Regardless of the industry in which a business owner is operating, the safety of both the company’s employees and products during transportation are of the utmost importance. Therefore, some companies elect to install mobile surveillance systems in company vehicles, leveraging the “Hawthorne Effect,” says Clint Bryer, Sales Manager for Safety Vision, a mobile surveillance-equipment company headquartered in Houston, Texas.
The “Hawthorne Effect” is simple. “When an individual knows they are being watched, they are likely to behave better,” Bryer says, adding that, “This can significantly reduce bad driving [that puts] the employee and company vehicle at risk, but also very importantly, theft.”
When you have good or bad examples of pre-recorded video to show your new hire, it can help train them to be a better driver when the time comes.” - Clint Bryer, Sales Manager
Of course, theft is a huge concern in the cannabis industry-especially in logistical scenarios when valuable products and significant amounts of cash are transported between cultivation facilities and dispensaries.
Mobile video systems can help lower the risk of theft and increase driver accountability, Bryer says, in numerous ways:
- Providing driver instruction. “When you have good or bad examples of pre-recorded video to show your new hire, it can help train them to be a better driver when the time comes,” Bryer says. “And it is highly recommended [that the system] cover[s] all areas of the vehicle: inside and out, front, sides and rear.”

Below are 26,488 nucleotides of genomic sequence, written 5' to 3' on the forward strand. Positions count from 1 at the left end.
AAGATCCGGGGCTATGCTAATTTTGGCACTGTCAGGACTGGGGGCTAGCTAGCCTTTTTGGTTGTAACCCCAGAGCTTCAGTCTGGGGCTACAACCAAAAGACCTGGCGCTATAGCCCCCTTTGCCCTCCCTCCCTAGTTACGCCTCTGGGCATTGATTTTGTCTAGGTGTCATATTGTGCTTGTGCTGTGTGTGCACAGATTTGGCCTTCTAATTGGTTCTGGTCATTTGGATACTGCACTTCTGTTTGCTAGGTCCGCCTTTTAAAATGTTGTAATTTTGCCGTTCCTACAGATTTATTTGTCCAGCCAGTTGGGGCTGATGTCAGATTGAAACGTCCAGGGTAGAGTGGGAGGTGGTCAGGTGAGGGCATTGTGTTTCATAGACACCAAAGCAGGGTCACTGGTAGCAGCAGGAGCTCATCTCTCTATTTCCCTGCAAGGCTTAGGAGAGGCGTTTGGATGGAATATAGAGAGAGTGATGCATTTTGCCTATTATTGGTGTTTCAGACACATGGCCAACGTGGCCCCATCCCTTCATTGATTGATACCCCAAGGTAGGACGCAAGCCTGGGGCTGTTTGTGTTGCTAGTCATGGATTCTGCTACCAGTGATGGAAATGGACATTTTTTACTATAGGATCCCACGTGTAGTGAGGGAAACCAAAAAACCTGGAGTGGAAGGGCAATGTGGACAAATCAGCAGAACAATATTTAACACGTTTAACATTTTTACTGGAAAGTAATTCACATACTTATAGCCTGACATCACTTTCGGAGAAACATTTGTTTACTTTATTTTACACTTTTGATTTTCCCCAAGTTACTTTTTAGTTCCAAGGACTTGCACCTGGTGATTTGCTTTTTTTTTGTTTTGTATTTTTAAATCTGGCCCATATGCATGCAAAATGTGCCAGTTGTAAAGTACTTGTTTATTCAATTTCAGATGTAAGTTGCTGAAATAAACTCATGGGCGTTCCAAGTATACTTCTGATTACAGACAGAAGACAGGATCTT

- Helping to land transportation contracts. “A company is more likely to let another company transport their product if they trust them,” Bryer says, “and the transportation company has the ability to provide proof.”
- Providing “geofencing.” Geofencing uses GPS to create boundaries within a route, Bryer says. “This means that a person with administrative rights to the software can be notified in real-time if their driver enters or exits a particular area,” he adds.
- Utilizing an accelerometer. An accelerometer is a device that measures G-Forces, including hard braking, erratic driving, fast accelerations and even idle time. “This will save on fuel costs, as well as alert you about suspicious activity and bad driving,” Bryer says.
- Providing real-time accessibility to footage. “Most of the industries using mobile video typically just pull the video if there was an incident that took place, a vehicular accident being an example,” Bryer says. But the cannabis industry oftentimes demands real-time capability, “which gives the client the ability to look in live, right into the vehicle via a computer or mobile phone application,” he adds. With the mobile app, Bryer says, a client can access their vehicle from anywhere in the world where they have wireless connectivity.